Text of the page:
New Super Mario Bros.

For years one of me and my gaming friend’s fantasies was for Nintendo to make a new Super Mario Bros. sequel with up to date graphics, but traditional 2-D gameplay. This was at a time when 2-D gaming seemed extinct beyond the portable systems of the time, which couldn’t handle 3-D gaming.

Never would we have thought back then that such a Mario game would actually some day be released by Nintendo, and that it would literally be called New Super Mario Bros.

New Super Mario Bros. was first revealed at E3 2004 as a tech demo for the then newly revealed Nintendo DS, and its appearance there was almost as to be overlooked entirely. I don’t think New Super Mario Bros. was even playable at E3 04, and aside from that it only used one of the DS’s two screens.

It seemed more like a demonstration that every DS game didn’t need to extensively use both screens than actual software intended for retail, and surely Nintendo wouldn’t actually market a game simply called “New Super Mario Bros.” would they?

Come E3 2006, Nintendo is hyping New Super Mario Bros. as the next DS killer app, and the perfect title to break in the newly released Nintendo DS Lite with its sexy new design and bright, beautiful screens.

I picked up a Nintendo DS Lite the night it came out in America at the Nintendo World store in Manhattan along with a copy of New Super Mario Bros. The game I had literally dreamed of for so years was finally a reality.

The first thing that struck me was how odd it was to see “Small Mario” in the context of a modern Mario game. Before New Super Mario Bros., the “Mario -> Super Mario” mechanic with Mario growing after eating a Super Mushroom hadn’t been in a game since 1991’s Super Mario World.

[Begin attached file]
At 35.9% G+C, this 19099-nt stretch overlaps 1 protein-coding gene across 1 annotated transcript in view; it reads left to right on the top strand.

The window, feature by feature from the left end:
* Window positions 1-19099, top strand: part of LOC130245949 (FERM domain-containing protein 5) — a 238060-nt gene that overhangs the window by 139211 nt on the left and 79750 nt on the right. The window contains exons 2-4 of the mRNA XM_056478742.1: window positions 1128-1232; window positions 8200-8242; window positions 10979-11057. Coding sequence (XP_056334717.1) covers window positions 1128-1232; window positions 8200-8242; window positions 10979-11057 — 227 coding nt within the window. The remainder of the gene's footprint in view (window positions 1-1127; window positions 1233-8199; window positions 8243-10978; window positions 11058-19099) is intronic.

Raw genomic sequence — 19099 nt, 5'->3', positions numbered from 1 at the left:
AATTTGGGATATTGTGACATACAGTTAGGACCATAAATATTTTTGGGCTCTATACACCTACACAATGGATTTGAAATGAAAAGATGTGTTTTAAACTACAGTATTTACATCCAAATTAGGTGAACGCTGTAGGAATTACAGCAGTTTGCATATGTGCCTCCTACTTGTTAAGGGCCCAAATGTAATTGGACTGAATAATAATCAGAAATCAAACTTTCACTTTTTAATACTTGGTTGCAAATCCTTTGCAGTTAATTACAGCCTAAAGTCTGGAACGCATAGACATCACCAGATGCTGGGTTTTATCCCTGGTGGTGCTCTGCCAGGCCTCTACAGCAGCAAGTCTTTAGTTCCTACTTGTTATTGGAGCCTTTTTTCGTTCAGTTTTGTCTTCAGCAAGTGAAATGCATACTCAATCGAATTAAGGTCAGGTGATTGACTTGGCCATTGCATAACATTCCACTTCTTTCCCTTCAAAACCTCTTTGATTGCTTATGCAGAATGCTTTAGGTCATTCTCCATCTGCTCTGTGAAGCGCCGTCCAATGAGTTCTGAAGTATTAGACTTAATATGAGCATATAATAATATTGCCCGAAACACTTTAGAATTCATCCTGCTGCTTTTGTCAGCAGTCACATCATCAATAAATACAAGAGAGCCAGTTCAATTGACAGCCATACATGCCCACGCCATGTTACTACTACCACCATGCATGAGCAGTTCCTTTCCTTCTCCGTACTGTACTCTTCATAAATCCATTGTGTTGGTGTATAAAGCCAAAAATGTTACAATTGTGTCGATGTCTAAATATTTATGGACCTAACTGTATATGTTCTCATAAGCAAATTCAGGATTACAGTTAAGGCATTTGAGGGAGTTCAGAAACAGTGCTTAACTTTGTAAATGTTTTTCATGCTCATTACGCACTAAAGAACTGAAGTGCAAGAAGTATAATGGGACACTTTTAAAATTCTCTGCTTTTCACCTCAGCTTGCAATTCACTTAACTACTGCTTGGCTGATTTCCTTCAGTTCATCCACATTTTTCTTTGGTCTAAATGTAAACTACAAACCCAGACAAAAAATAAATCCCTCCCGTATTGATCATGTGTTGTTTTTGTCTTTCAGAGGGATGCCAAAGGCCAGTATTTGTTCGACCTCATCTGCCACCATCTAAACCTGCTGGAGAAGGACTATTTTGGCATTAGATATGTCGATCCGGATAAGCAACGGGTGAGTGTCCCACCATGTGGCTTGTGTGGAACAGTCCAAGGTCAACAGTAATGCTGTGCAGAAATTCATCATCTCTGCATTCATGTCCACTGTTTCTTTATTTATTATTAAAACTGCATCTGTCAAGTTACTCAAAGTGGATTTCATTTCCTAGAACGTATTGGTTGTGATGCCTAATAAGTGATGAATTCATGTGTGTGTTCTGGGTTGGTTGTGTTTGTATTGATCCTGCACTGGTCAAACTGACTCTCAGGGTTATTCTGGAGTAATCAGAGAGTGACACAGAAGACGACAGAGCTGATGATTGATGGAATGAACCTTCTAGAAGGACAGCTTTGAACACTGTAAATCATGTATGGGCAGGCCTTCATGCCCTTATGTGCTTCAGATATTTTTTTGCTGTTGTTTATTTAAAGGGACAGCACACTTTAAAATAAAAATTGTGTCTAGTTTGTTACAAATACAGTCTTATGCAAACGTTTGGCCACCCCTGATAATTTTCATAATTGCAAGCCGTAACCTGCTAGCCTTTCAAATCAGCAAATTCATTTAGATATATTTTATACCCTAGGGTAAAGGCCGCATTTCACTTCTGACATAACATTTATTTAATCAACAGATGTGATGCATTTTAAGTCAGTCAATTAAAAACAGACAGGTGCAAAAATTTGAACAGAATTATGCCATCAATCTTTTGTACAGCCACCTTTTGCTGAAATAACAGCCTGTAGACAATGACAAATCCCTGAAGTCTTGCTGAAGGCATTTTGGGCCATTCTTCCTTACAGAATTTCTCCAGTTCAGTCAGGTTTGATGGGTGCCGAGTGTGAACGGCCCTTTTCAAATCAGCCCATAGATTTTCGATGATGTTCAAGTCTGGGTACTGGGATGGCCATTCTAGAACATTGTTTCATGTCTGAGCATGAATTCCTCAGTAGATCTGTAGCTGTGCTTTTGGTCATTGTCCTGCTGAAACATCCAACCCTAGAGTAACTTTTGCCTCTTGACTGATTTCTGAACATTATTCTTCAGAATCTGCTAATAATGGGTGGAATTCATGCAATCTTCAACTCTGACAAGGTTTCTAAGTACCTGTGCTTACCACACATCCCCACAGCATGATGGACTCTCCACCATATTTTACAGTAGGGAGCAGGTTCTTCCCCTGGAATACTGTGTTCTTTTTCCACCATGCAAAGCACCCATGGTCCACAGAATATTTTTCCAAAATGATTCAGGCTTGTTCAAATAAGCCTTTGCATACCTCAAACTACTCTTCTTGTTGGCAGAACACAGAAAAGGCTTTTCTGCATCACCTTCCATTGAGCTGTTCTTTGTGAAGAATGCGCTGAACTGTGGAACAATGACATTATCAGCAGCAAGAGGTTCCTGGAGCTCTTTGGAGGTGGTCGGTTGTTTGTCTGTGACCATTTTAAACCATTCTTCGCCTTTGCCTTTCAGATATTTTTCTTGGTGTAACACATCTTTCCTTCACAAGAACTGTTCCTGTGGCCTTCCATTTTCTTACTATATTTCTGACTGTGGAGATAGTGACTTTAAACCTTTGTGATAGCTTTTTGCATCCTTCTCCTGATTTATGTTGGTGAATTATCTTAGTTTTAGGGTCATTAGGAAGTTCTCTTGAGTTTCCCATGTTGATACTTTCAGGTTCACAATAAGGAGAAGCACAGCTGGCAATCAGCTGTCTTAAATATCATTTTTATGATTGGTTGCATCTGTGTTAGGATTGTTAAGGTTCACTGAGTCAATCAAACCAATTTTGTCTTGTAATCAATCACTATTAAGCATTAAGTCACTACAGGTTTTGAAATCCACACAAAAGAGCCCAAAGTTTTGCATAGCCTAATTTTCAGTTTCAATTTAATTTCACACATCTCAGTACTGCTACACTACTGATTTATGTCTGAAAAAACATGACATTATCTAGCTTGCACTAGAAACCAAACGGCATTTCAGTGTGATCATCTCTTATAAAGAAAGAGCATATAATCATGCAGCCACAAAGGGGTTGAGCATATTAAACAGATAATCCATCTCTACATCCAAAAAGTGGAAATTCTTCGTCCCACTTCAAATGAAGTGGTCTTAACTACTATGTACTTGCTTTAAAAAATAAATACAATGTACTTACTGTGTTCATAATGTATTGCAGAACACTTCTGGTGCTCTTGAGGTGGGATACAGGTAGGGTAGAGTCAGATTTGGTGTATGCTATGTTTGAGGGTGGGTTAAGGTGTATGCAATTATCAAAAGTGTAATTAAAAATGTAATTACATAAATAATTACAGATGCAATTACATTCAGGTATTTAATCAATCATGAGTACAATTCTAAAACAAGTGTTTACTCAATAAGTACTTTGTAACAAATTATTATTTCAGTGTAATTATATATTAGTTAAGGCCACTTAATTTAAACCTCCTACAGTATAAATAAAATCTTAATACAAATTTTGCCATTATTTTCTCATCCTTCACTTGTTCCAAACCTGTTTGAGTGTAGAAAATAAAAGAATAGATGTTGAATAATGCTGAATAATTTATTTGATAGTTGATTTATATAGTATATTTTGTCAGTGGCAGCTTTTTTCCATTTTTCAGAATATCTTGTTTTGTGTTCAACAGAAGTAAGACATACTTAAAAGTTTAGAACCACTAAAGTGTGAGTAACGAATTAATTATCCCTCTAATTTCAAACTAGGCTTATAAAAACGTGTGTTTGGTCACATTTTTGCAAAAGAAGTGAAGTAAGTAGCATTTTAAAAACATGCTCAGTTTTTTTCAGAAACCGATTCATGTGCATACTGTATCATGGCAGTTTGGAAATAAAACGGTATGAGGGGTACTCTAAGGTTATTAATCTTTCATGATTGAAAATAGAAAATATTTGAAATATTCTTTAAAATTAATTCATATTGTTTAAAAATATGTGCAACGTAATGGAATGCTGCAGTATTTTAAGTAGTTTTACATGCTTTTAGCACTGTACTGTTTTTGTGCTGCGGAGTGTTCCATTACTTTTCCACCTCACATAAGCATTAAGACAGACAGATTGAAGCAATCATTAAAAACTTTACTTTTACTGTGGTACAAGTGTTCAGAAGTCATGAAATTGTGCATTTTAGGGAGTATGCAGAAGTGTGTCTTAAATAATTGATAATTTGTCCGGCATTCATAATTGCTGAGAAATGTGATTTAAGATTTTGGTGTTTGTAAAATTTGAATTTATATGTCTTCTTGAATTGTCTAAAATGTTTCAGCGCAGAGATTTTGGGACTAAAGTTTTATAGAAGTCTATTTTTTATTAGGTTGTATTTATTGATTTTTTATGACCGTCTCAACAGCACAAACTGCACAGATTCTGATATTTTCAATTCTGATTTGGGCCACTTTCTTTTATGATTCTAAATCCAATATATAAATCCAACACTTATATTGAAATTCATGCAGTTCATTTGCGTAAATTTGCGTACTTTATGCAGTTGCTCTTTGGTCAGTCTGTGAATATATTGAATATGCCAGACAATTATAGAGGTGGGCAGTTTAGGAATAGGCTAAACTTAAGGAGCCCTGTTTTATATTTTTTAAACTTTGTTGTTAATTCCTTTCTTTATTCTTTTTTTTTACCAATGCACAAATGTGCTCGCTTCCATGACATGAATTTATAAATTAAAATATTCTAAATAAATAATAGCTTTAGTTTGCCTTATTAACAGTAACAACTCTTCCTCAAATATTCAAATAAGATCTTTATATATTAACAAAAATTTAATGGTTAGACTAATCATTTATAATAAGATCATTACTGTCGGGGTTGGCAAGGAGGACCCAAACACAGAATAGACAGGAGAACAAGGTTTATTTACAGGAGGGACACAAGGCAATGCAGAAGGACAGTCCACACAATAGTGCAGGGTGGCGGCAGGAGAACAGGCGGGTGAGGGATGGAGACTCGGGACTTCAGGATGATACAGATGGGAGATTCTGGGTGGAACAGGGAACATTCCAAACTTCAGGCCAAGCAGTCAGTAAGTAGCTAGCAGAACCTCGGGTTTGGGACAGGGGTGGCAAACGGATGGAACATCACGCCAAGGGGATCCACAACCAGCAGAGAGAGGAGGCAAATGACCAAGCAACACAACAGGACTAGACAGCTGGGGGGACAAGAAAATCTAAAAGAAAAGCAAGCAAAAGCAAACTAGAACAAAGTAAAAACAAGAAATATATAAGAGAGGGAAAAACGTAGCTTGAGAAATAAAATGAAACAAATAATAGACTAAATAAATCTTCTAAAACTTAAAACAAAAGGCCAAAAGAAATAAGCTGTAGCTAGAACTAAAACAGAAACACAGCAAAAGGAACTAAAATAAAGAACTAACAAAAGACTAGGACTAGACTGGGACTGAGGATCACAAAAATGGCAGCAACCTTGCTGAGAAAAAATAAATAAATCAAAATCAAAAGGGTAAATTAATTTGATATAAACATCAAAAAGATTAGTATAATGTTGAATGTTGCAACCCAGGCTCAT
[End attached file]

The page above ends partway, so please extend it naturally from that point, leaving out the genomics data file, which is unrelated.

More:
I was immediately dismayed at the presence of Bowser Ju. as Peach’s kidnapper and numerous appearances as a miniboss. Where are the Koopalings, the iconic world bosses who had appeared in the two previous Super Mario Bros. games on the NES and Super NES?

According to interviews with the creators of New Super Mario Bros. they included Bowser Ju. as a nemesis instead of the Koopalings to keep continuity with Super Mario Sunshine. Bowser Ju. was introduced out of left field in Mario’s Gamecube adventure as though he was already an established character, and his very existence always perplexed me.

I also hated the Mega Mushroom from the first time I used it in the first stage. I wanted to take my time and enjoy playing through the first level of the first Super Mario Bros. game since 1991, not stomp through it in a matter of moments as a giant. Furthermore, the Mega Mushroom is completely useless in many levels anyway due to solid obstacles that can’t be broken through.

It would have been a cool item to have in your inventory for use during certain parts of the level, but you can only hold one item in reserve at a time anyway, its not like in Super Mario Bros. 3 where you can actually keep a number of items for convenient use. Even early screenshots of New Super Mario Bros. showed multiple items being stored on the touch screen.

The Mega Mushrooms are only offered at certain points in the game which can’t be repeated, so all the time you have your Mega Mushroom on the touch screen menu, you can’t store any extra Super Mushrooms or Fire Flowers, and who wants to run through a difficult level risking their lives as Small Mario just because they want to save or can’t use their Mega Mushroom in that stage without wasting it?